Painting the command group for the Bulls (or Ogres as they’re now known) of the Little Death tribe means that finally I have actually completed a unit for this army as I use it on the table top (if you exclude the Ironblaster, a unit of one). I might end up expanding them later as they haven’t been amazing for me at six-strong, but they give me options in the Watchtower scenario [edit: I can’t read. You can’t start monstrous infantry in a Watchtower]. Anyway, I’d need to buy some more miniatures for that.
The Crusher looks a bit funny since the Mournfang Cavalry head adorning her is looking right for some reason. I like to think she’s bitching to the musician about something the standard bearer said.
In my experience, white, black and yellow are the three hardest colours to paint and get to look good. It’s been a while since I tried, and (surprise) nothing has changed since then. The yellow clothes on the musician still look just as dire at they would have done 20-odd years ago when I first started painting. What is it about yellow that makes it so hard to get decent coverage? I did this over a base of light brown to help, which I think makes something of a difference. I’ve even tried looking at some tutorials on-line, but they all involve either hundreds of steps to achieve a passable result, or require some actual talent on the part of the painter. Anyway, it passes the ‘table top test’ which is what matters to me.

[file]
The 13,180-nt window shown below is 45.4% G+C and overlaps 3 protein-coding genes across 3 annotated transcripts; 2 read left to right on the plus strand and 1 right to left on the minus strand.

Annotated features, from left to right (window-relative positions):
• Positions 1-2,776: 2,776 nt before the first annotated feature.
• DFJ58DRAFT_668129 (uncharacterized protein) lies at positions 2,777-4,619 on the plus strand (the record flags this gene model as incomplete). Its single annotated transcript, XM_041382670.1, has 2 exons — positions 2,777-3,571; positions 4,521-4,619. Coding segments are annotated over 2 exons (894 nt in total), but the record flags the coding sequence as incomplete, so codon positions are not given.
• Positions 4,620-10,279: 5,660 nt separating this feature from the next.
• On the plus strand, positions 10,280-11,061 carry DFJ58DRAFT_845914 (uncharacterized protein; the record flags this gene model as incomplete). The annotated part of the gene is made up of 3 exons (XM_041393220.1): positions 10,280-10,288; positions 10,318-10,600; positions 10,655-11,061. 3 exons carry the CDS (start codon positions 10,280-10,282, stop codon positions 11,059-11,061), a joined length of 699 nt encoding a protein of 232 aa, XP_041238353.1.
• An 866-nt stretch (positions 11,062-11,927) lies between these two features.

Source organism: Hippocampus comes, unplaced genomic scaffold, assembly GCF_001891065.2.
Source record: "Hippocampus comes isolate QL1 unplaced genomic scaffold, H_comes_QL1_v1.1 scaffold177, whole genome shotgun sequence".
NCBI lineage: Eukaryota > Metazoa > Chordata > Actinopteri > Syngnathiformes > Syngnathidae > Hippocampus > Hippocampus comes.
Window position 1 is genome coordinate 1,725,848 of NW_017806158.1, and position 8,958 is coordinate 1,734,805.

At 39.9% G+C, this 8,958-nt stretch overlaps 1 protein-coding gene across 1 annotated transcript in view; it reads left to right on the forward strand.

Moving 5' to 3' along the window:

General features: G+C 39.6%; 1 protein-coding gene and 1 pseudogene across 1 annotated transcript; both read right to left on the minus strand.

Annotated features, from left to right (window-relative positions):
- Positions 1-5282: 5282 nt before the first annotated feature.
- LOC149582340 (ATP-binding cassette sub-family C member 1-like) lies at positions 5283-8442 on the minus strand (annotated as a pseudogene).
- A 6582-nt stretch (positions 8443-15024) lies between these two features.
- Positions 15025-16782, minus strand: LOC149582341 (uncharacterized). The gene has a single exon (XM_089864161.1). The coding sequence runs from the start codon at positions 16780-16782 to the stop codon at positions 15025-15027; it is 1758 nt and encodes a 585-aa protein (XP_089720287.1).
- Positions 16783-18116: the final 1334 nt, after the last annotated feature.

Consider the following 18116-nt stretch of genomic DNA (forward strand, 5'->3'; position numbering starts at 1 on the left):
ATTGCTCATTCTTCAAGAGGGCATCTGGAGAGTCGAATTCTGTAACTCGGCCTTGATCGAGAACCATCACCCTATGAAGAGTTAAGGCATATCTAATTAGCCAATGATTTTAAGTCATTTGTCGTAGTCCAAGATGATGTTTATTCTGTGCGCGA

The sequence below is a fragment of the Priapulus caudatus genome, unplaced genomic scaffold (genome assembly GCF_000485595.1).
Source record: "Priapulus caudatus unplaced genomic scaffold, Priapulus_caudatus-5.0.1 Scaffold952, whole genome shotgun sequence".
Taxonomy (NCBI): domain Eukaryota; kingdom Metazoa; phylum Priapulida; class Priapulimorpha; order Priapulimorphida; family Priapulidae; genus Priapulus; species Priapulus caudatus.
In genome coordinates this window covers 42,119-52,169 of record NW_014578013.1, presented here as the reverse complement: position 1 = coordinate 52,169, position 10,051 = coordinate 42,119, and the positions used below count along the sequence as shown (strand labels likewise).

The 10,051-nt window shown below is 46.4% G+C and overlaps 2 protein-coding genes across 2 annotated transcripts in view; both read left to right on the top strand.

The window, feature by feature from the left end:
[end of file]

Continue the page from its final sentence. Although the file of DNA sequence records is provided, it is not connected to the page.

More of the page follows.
Regular readers of this blog will not have failed to notice that I am very bad at painting freehand on banners. Luckily, my two chosen armies (Beastmen and Ogre Kingdoms) are both primitive, artless cultures. So my lack of talent can be passed off as a conscientious following of the army fluff. Originally, I was just going to do the Maw symbol on the banner, but I made it ridiculously small so I’ve tried to turn it into an Ogre-style depiction of the comet that becomes the Maw, just before it devastates the Ogre Kingdoms forever.
Next on the painting table: some Malifaux stuff. In the meantime, here’s the whole unit in all its glory.